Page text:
A variant of the Cabir mobile virus, called Mabir, has been targeting mobile phones using the Symbian Series 60 operating system. Mabir is capable of spreading via Bluetooth or by a phone’s messaging service.
|Mobile Phones Targeted By Agressive Trojan|
While the Cabir virus proved mobile attacks can be quite effective, Mabir takes mobile viruses to next step by being more aggressive than its predecessor. Security experts at F-Secure indicate once a phone is infected with Mabir, it actively looks for methods with which to infect other phones.
According to their summary, Mabir will use a phone’s Bluetooth capabilities to find other phones it can infect. Once it has located such a device, Mabir sends infected files to it. F-Secure also reveals, “The SIS files that Mabir.A sends have always the same file name: caribe.sis.”
Not content to stop there, Mabir also waits for an infected phone to receive a MMS (multimedia) or SMS message. Once received, Mabir responds with an infected MMS message containing an info.sis file. Mabir’s MMS does not feature any text, just the virus installation file. If the tainted file is installed, the virus continues its attempts to propagate itself by infecting other phones.
For more information about Mabir and instructions on removal, visit F-Secure’s summary page.
An advisory issued by security company Secunia warns of a new vulnerability affecting Mozilla’s Firefox browser. Secunia rates the new Firefox security issue as “moderate”.
According to Secunia’s advisory
Successful exploitation may disclose sensitive information in memory.
In response to the newly discovered vulnerability, Secunia has developed a test in order to determine whether or not installed versions of Firefox are affected. Their advisory also reveals the security hole has been confirmed in Firefox versions 1.0.1 and 1.0.2.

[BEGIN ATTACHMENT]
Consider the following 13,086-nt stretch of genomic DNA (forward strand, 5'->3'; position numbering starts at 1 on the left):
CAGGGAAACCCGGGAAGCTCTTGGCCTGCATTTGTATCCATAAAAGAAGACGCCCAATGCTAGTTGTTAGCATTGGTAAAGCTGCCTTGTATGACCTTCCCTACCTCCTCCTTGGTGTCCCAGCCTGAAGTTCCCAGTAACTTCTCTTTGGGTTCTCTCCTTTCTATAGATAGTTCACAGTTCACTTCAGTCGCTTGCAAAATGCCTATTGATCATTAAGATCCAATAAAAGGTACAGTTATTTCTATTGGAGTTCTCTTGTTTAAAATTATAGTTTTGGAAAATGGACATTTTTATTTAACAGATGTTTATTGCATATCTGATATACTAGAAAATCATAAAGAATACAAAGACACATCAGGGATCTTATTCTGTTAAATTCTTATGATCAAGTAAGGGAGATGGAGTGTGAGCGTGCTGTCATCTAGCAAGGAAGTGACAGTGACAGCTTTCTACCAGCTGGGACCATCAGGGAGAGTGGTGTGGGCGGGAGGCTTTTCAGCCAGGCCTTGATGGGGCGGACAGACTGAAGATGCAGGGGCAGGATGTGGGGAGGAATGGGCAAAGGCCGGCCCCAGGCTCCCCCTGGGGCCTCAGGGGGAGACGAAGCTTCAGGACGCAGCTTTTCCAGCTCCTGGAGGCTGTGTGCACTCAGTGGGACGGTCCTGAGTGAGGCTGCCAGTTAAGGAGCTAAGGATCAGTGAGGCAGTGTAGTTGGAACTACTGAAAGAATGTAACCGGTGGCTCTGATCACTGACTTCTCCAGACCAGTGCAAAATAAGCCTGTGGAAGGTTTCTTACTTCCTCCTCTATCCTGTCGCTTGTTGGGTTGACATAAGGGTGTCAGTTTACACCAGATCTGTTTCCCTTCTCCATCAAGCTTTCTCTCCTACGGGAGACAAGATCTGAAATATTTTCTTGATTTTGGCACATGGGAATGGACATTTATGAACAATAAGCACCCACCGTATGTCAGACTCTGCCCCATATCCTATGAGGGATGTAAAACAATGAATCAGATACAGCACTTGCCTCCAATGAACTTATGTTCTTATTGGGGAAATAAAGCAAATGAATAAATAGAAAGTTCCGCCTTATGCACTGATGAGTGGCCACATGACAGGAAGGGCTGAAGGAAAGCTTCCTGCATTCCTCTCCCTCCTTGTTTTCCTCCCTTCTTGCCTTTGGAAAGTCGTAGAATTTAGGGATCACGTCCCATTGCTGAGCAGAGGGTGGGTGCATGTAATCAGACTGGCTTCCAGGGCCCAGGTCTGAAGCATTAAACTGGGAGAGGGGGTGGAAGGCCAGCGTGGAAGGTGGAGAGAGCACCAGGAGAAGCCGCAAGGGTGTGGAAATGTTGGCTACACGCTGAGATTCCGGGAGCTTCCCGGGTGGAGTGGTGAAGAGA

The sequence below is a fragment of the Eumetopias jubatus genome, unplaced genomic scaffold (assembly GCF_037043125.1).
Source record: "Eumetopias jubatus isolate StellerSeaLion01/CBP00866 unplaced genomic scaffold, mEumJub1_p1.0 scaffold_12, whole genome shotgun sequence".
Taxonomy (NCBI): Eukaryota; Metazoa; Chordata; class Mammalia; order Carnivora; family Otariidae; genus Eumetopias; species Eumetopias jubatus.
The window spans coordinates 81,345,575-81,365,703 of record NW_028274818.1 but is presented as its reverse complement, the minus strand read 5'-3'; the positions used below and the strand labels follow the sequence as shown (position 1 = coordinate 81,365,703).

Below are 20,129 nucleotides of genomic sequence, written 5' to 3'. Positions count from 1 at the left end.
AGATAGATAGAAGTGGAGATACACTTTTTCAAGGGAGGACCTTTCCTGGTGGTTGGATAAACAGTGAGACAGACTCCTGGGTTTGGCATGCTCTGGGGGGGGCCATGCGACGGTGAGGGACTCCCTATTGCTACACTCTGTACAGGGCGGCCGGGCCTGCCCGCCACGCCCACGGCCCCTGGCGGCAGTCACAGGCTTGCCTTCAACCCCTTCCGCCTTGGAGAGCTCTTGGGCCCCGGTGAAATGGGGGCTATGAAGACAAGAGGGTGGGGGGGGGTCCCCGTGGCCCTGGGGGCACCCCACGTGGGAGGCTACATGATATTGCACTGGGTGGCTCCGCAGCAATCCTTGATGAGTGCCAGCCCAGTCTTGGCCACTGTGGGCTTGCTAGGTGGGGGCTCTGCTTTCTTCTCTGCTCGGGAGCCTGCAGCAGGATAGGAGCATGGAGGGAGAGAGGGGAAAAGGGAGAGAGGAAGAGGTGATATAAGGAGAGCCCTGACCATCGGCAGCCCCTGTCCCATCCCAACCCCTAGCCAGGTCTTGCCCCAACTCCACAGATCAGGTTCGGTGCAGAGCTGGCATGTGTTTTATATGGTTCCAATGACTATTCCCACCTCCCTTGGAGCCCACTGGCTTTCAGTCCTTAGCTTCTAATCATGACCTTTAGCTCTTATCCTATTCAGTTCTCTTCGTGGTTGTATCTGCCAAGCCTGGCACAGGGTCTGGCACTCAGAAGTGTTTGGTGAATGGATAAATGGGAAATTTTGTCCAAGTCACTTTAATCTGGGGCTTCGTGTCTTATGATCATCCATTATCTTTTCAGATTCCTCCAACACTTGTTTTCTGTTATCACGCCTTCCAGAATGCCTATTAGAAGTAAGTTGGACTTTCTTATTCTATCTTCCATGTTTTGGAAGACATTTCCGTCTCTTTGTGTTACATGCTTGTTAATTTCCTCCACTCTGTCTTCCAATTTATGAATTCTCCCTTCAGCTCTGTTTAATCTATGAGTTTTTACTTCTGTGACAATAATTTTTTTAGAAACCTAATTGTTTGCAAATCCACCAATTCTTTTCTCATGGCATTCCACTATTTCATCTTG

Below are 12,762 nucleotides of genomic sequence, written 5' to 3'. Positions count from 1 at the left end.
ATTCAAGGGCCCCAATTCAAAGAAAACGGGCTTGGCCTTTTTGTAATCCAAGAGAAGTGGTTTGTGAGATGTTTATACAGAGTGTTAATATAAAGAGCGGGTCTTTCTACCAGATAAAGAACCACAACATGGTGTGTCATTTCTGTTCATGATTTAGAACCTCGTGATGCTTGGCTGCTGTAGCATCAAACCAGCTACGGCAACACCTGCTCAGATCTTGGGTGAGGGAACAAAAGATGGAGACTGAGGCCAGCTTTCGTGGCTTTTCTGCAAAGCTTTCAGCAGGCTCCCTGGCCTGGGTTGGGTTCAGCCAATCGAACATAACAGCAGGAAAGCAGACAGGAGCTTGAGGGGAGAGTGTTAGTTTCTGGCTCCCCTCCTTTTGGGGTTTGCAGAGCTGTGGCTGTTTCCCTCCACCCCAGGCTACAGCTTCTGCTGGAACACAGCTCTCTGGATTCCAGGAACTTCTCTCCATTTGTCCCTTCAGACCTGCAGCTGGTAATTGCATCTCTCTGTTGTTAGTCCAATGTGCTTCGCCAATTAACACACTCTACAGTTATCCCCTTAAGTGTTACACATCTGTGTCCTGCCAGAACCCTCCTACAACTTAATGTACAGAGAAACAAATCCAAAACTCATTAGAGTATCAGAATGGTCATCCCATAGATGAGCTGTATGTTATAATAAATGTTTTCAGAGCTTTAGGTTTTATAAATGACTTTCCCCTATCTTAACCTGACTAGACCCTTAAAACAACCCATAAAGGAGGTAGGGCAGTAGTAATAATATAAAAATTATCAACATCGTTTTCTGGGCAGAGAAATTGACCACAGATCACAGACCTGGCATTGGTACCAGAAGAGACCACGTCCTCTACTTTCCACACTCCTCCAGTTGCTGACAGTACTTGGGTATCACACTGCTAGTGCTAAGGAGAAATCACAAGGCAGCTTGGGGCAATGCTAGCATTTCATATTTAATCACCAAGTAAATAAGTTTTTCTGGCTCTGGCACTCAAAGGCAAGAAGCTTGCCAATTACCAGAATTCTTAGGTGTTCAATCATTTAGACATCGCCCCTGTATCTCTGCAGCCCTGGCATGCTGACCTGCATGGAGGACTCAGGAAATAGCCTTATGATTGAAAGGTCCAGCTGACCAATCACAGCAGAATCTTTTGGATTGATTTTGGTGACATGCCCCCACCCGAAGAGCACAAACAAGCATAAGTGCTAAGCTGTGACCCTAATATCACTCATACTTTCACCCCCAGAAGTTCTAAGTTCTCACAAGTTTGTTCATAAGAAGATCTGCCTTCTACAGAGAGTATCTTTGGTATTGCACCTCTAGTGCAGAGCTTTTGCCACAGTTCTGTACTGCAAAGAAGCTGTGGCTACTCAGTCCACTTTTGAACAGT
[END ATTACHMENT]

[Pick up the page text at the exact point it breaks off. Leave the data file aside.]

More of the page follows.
Australian Car Dealership Fined For Mobile Phone Spam
An article by Sophos.com indicates a car dealership website based in Melbourne, Australia has been fined for spamming mobile phones. The site sent unwanted SMS text messages to numbers retrieved from newspaper advertisements.
According to the Sophos article:
The carsales.com.au website was given a AU $6500 fine by the Australian Communications Authority (ACA) for sending unsolicited commercial SMS messages in breach of the 2003 Spam Act, following complaints from the general public.
According to an ACA spokesperson, this is the first time an Australian company has been fined for sending spam messages to mobile phones.
The fine comes while messaging between mobile phones is becoming a preferred choice of spammers and malicious program developers. Oddly enough, the site’s privacy statement revealed the company’s intentions and their methods of collecting the names of their mailing list.
The privacy page also stated the company did not believe they were violating any conditions of current anti-spam legislation.